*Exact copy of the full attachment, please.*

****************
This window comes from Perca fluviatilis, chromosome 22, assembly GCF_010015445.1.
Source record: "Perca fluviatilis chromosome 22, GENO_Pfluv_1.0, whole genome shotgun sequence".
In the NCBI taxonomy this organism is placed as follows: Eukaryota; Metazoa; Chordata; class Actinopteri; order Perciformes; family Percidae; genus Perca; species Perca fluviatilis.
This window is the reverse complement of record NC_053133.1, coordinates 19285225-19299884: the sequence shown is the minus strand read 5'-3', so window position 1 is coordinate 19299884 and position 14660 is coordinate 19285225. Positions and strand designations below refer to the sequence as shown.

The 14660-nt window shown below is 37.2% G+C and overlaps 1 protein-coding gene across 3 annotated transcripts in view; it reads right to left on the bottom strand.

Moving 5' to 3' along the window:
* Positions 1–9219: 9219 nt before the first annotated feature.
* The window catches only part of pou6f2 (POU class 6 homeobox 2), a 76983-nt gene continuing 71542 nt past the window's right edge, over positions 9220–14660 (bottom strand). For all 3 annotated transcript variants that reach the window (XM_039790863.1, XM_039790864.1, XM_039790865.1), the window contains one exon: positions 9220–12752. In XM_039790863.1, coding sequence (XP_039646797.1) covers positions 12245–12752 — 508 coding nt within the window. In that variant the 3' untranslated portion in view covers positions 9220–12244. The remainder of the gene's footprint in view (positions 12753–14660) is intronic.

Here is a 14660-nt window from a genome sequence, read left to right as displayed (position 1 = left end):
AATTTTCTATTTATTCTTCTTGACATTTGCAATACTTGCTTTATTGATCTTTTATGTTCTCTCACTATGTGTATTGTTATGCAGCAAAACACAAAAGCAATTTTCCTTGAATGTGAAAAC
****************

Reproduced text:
This window comes from Perca fluviatilis, chromosome 22, assembly GCF_010015445.1.
Source record: "Perca fluviatilis chromosome 22, GENO_Pfluv_1.0, whole genome shotgun sequence".
In the NCBI taxonomy this organism is placed as follows: Eukaryota; Metazoa; Chordata; class Actinopteri; order Perciformes; family Percidae; genus Perca; species Perca fluviatilis.
This window is the reverse complement of record NC_053133.1, coordinates 19285225-19299884: the sequence shown is the minus strand read 5'-3', so window position 1 is coordinate 19299884 and position 14660 is coordinate 19285225. Positions and strand designations below refer to the sequence as shown.

The 14660-nt window shown below is 37.2% G+C and overlaps 1 protein-coding gene across 3 annotated transcripts in view; it reads right to left on the bottom strand.

Moving 5' to 3' along the window:
* Positions 1–9219: 9219 nt before the first annotated feature.
* The window catches only part of pou6f2 (POU class 6 homeobox 2), a 76983-nt gene continuing 71542 nt past the window's right edge, over positions 9220–14660 (bottom strand). For all 3 annotated transcript variants that reach the window (XM_039790863.1, XM_039790864.1, XM_039790865.1), the window contains one exon: positions 9220–12752. In XM_039790863.1, coding sequence (XP_039646797.1) covers positions 12245–12752 — 508 coding nt within the window. In that variant the 3' untranslated portion in view covers positions 9220–12244. The remainder of the gene's footprint in view (positions 12753–14660) is intronic.

Here is a 14660-nt window from a genome sequence, read left to right as displayed (position 1 = left end):
AATTTTCTATTTATTCTTCTTGACATTTGCAATACTTGCTTTATTGATCTTTTATGTTCTCTCACTATGTGTATTGTTATGCAGCAAAACACAAAAGCAATTTTCCTTGAATGTGAAAAC